COVID-19 vaccinations to be available to those age 50 and up on March 22

Syringes filled with COVID-19 vaccine are ready to be administered at a Pinellas County Department of Health vaccination site. As of March 17, more than 220,000 county residents had received at least one dose of the vaccine. Starting March 22, residents ages 50 and up will be eligible to receive the vaccine along with long-term care facility and staff and health care personnel with direct patient contact. Those with vulnerable conditions need a form completed by their doctor.

More than 220,000 Pinellas County residents have received at least a first-dose of the COVID-19 vaccine as of March 17. Officials say about 75% were seniors ages 65 and up.

All in all, close to 20 percent of the county’s population has had at least one dose and more than half of seniors.

For the first time since vaccinations became available in mid-December, there was no shortage of appointments for those wanting to get a shot through the county’s three Department of Health distribution centers last week.

As of Monday, March 15, a new group was eligible to get a vaccine — ages 60-64. The list of those eligible now includes ages 60 and up, persons under age 65 who are deemed medically vulnerable by a physician, K-12 school employees age 50 and up, sworn law enforcement officers age 50 and up, firefighters age 50 and up, as well as long-term care facility residents and staff and health professionals with contact with patients.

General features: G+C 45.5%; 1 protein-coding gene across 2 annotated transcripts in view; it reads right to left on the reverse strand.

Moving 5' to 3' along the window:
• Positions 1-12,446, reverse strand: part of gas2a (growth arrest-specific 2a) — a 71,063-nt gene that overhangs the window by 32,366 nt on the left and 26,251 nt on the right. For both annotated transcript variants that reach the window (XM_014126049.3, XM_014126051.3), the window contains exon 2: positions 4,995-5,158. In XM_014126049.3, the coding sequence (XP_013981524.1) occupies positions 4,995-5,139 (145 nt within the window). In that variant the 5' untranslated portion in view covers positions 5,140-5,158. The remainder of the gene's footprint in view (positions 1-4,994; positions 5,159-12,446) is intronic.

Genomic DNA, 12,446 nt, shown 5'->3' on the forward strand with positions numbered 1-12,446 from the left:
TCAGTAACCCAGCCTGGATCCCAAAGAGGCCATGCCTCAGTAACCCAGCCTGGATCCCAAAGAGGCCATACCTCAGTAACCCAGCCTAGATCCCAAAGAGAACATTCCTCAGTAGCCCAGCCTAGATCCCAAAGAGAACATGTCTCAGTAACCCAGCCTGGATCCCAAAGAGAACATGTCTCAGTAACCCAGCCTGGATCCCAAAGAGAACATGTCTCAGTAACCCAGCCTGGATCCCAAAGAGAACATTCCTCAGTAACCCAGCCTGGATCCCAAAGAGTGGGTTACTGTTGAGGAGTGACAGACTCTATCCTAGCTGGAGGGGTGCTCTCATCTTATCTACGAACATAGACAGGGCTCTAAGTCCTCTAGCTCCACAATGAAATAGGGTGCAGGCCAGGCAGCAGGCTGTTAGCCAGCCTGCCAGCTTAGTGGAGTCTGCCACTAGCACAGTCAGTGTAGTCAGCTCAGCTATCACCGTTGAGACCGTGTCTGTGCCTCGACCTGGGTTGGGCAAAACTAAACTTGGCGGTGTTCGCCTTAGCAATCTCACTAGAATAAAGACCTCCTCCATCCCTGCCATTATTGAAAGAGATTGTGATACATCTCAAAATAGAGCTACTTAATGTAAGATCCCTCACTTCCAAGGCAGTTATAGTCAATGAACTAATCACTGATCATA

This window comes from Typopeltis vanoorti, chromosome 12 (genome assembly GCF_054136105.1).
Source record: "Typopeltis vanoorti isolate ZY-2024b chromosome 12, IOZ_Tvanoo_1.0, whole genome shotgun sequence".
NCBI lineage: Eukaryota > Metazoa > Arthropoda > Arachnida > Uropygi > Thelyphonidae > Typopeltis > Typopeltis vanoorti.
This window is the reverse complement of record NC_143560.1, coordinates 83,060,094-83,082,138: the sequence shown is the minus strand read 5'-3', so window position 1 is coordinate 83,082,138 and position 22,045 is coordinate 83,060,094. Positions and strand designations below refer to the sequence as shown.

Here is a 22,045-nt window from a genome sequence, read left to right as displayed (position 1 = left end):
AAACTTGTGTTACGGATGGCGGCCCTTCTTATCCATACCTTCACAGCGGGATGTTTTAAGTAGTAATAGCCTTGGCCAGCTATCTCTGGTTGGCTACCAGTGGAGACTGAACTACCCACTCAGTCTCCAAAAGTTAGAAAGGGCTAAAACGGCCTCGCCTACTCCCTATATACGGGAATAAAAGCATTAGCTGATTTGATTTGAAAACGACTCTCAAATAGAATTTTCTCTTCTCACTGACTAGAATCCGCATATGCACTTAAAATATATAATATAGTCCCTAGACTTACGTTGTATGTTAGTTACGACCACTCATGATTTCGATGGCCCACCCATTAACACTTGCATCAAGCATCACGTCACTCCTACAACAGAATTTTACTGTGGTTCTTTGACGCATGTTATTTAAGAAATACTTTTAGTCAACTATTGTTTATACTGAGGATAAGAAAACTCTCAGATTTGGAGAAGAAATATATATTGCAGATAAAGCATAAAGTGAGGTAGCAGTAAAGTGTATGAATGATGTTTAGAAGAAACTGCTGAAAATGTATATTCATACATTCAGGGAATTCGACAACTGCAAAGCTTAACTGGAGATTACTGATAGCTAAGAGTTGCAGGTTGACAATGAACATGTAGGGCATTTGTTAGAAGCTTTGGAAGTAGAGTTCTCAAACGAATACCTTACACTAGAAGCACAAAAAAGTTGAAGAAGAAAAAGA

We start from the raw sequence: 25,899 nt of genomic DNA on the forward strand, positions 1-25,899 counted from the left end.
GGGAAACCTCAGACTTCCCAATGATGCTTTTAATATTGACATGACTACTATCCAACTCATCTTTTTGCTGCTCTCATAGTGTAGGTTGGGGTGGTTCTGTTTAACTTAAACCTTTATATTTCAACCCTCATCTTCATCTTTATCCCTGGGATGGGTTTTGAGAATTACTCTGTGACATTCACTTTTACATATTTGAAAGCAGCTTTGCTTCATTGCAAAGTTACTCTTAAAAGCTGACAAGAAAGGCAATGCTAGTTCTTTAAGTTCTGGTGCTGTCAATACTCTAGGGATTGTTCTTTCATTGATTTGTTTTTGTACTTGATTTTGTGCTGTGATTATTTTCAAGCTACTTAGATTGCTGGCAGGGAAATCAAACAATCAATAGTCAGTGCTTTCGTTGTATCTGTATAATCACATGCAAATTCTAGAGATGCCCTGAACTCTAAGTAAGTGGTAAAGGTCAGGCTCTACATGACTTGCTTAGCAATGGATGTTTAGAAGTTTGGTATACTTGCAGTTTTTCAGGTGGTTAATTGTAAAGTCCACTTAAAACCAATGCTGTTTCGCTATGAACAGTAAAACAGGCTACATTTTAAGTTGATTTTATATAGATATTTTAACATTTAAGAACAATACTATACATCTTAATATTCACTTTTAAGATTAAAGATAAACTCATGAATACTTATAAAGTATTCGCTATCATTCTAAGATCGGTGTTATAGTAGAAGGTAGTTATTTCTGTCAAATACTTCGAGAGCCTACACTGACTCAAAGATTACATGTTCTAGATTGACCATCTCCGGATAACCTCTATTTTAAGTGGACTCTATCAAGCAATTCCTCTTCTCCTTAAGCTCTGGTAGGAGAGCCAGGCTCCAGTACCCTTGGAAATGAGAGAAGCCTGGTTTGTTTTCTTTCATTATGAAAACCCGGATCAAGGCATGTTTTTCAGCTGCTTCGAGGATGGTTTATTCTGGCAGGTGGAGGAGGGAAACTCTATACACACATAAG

Eligible Pinellas County residents are encouraged to register for an appointment at www.PatientPortalFL.com or call 844-770-8548.

Residents no longer have to wait for an email or text invitation. They can check for available appointments at any time. Appointments are available for a two-week window.

Gov. Ron DeSantis released a new executive order March 19 that adds all persons ages 50 and older to the list of those eligible to get a vaccination starting on Monday, March 22.